Discussion of all aspects of biological molecules, biochemical processes and laboratory procedures in the field.
That doesn't make any sense to reply here, because YOU WILL BE STILL SAYING THE SAME THINGS AND NOT READING THE BOOK!!!
Just read, how enzymes work in common, how they procced through the reaction and stuff
Cis or trans? That's what matters.
I still have not seen an explanation for this statement:
The book "Biochemistry" by Voet & Voet (1990) refers to clathrin only as a protein.
How can water itself form a protein?
What other clathrins are there?
Yes, you did mention that.
But I didn't find anything substantial about water "clusters".
Not mentioned in the book by Voet.
says: "So little is understood about water clusters in bulk water that it is considered one of the unsolved problems in chemistry."
But we're to accept that water forms "clusters" at the right time to move molecules into DNA pol.
Aren't you curious as to how that happens?
And without a reply from kolean, we really don't know what was meant, do we? Is it possible that kolean knows something that you don't?
Clathrate. Specifically, water clathrate.
I hope this helps with the (water cluster)(hydration sheath)(clathrin) discussion. Clathrin is a protein that forms an ordered structure around invaginating membranes during some forms of endocytosis, in a manner analogous to a clathrate. A clathrate is a geometrically ordered, hydrogen-bonded cage of water surrounding an insoluble substance immersed in water.
Argument for clathrate formation at hydrophobic biomolecular surfaces:
Argument against clathrate formation at hydrophobic biomolecular surfaces:
http://ww2.chemistry.gatech.edu/~lw26/b ... LDW_30.pdf
This doesn't address water, but the idea is similar: http://en.wikipedia.org/wiki/Clathrate
Nice discussion in the context of biomolecules:
Here is older work describing stable water clathrates: http://www.jstor.org/pss/100444
Note that the water clathrates that are thought to blanket hydrophobic regions of biomolecules are not as stable as those described in this paper.
You can chill a mixture and make the clathrate more stable: http://bit.ly/9ds6AT
Nice pictures. I doubt such complete complexes could form stably at room temperature, but this shows the extreme case of hypothetical orderliness in a water clathrate. http://www.btinternet.com/~martin.chapl ... hrate.html
This describes gas hydrates instead of water ordered around biomolecules:
http://chem.ps.uci.edu/~kcjanda/Group/g ... cture.html
That's as far as I'm ready to go now. Best wishes stalking reality!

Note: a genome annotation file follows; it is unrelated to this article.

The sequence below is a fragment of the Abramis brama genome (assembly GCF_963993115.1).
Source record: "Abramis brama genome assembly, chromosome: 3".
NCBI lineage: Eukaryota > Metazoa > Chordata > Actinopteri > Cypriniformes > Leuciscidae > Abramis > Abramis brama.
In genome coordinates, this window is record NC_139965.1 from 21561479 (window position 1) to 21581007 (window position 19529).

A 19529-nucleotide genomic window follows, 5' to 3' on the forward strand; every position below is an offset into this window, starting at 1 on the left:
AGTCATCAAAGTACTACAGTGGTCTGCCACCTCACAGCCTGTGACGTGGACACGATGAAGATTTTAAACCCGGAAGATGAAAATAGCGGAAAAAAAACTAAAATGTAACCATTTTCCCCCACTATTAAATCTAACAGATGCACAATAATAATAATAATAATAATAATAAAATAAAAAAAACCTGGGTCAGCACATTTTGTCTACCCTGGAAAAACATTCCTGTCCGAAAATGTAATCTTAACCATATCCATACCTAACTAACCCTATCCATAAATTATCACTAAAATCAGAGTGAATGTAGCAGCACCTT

Thanks jonmoulton for that clarifying information and references.
Still not sure what kolean had in mind.
My basic interest has been the rapid motion of the nucleotides toward their parking space in the DNA pol.
Could water clathrates play a part in this?
Since they seem to be closed "structures", my initial guess is no.
I don't see a mechanism by which clathrates would speed the motion of nucleotides toward the polymerase active site.
There are several factors which might increase the rate of nucleotide triphosphate (NTP) entry into the active site beyond the rate predicted from simple diffusion. For these, I am speculating. The polymerase itself might have sites on its surface with some affinity to NTPs, allowing the NTPs to "queue up" by the active site. I am also thinking of the interaction of Dicer and Argonaute, where Dicer associates with Argonaute and loads a newly-matured miRNA strands directly into Argonaute's RNA binding domain -- perhaps there is another protein that catches NTPs and loads them onto polymerase. There is lots of higher-order structure in cells that is just being explored, regions of protein interaction that lead to non-average composition; I expect these regions of local order are the rule rather than the exception. Perhaps there are yet-to-be described interactions between NPTs and cellular components that tend to concentrate NTPs near a polymerase, increasing the rate of productive collision between NTPs and polymerase by increasing the local concentration of NTPs.
However, none of these potential mechanisms need to pre-sort the NTPs so that the complementary nucleotide is always the next loaded onto the polymerase. The cell doesn't need to get the correct nucleotide for pairing, it just needs a steady supply of ATP, CTP, GTP and TTP; the Watson-Crick pairing that occurs (or, 3/4 of the time, doesn't occur) at the site of strand elongation is sufficient to elongate the strand rapidly and fairly accurately (and with the polymerases proofreading activity, the accuracy is increased). Get ALL the nucleotide triphosphates to the polymerase and let the polymerase and template strand sort them out.
Sounds like a plan!
Thanks for all the replies by everybody. It's been very informative and interesting.
Lots more to learn.
One day we might have a microsope that will show all this in living color,
and we'll play it in slow motion.
Details at 11.
When glass was discovered 2000 years ago, it paved a way to the common microscope.
When Alexander Bell made the first telephone, he probably didn't envision the sound wave being digitized. Yet the sounds we make on the phone are broken up into tiny parts and then reassembled, enabling many conversations on one wire. Motion pictures are digitized.
I have confidence that someone will discover a similar process with light waves, to provide a "fractionated" light wave or whatever to resolve current microscope restrictions.
Then we'll see "what's happening".
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